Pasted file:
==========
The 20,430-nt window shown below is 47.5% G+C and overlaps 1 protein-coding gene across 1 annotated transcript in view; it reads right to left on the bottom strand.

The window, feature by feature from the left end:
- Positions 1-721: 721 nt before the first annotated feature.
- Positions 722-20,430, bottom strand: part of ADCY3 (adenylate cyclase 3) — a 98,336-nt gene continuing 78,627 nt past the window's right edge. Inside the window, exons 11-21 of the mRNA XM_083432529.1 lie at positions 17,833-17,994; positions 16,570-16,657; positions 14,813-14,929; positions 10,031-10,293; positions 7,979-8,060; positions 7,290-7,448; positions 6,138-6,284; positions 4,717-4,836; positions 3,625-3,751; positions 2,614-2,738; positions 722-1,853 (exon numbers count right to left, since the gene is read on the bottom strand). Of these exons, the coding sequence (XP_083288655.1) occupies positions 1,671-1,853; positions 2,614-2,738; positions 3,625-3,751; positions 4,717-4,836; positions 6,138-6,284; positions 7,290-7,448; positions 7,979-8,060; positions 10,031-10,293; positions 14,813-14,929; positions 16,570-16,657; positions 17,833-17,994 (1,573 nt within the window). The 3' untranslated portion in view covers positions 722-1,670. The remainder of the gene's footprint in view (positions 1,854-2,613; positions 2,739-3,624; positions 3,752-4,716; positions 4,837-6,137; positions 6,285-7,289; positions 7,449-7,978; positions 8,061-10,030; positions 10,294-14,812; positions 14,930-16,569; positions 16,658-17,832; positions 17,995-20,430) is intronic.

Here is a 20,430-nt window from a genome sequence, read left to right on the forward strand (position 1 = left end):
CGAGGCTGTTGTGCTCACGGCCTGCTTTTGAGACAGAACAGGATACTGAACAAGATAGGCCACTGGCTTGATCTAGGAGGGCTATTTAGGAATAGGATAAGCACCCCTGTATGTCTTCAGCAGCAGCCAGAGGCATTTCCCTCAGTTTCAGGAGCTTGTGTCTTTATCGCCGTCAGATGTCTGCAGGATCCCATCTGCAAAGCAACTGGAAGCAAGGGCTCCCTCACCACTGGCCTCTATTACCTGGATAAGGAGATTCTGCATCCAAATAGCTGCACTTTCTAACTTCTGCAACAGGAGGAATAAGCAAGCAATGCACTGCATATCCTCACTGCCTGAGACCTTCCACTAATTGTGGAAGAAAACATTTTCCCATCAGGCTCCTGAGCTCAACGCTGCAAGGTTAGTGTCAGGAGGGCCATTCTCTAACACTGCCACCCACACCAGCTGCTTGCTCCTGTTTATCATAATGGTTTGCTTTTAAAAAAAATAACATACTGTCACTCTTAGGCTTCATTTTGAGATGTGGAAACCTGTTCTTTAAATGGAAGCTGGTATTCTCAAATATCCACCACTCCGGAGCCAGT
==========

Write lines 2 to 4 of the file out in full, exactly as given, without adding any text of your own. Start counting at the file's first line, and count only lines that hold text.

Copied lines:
The window, feature by feature from the left end:
- Positions 1-721: 721 nt before the first annotated feature.
- Positions 722-20,430, bottom strand: part of ADCY3 (adenylate cyclase 3) — a 98,336-nt gene continuing 78,627 nt past the window's right edge. Inside the window, exons 11-21 of the mRNA XM_083432529.1 lie at positions 17,833-17,994; positions 16,570-16,657; positions 14,813-14,929; positions 10,031-10,293; positions 7,979-8,060; positions 7,290-7,448; positions 6,138-6,284; positions 4,717-4,836; positions 3,625-3,751; positions 2,614-2,738; positions 722-1,853 (exon numbers count right to left, since the gene is read on the bottom strand). Of these exons, the coding sequence (XP_083288655.1) occupies positions 1,671-1,853; positions 2,614-2,738; positions 3,625-3,751; positions 4,717-4,836; positions 6,138-6,284; positions 7,290-7,448; positions 7,979-8,060; positions 10,031-10,293; positions 14,813-14,929; positions 16,570-16,657; positions 17,833-17,994 (1,573 nt within the window). The 3' untranslated portion in view covers positions 722-1,670. The remainder of the gene's footprint in view (positions 1,854-2,613; positions 2,739-3,624; positions 3,752-4,716; positions 4,837-6,137; positions 6,285-7,289; positions 7,449-7,978; positions 8,061-10,030; positions 10,294-14,812; positions 14,930-16,569; positions 16,658-17,832; positions 17,995-20,430) is intronic.